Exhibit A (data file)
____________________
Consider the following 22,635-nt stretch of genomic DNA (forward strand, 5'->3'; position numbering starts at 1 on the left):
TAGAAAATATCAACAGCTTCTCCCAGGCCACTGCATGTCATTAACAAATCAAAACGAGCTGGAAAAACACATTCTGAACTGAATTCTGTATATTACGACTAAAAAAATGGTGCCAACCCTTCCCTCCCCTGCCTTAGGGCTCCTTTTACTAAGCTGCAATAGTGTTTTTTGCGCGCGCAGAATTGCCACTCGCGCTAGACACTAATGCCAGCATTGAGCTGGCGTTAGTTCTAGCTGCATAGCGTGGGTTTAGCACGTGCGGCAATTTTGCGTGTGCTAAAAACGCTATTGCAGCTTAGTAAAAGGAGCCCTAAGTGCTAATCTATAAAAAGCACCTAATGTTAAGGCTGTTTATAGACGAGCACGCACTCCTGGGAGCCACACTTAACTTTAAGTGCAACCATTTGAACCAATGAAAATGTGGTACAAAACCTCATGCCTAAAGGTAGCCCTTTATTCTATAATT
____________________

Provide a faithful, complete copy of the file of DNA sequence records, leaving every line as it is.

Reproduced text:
Consider the following 22,635-nt stretch of genomic DNA (forward strand, 5'->3'; position numbering starts at 1 on the left):
TAGAAAATATCAACAGCTTCTCCCAGGCCACTGCATGTCATTAACAAATCAAAACGAGCTGGAAAAACACATTCTGAACTGAATTCTGTATATTACGACTAAAAAAATGGTGCCAACCCTTCCCTCCCCTGCCTTAGGGCTCCTTTTACTAAGCTGCAATAGTGTTTTTTGCGCGCGCAGAATTGCCACTCGCGCTAGACACTAATGCCAGCATTGAGCTGGCGTTAGTTCTAGCTGCATAGCGTGGGTTTAGCACGTGCGGCAATTTTGCGTGTGCTAAAAACGCTATTGCAGCTTAGTAAAAGGAGCCCTAAGTGCTAATCTATAAAAAGCACCTAATGTTAAGGCTGTTTATAGACGAGCACGCACTCCTGGGAGCCACACTTAACTTTAAGTGCAACCATTTGAACCAATGAAAATGTGGTACAAAACCTCATGCCTAAAGGTAGCCCTTTATTCTATAATT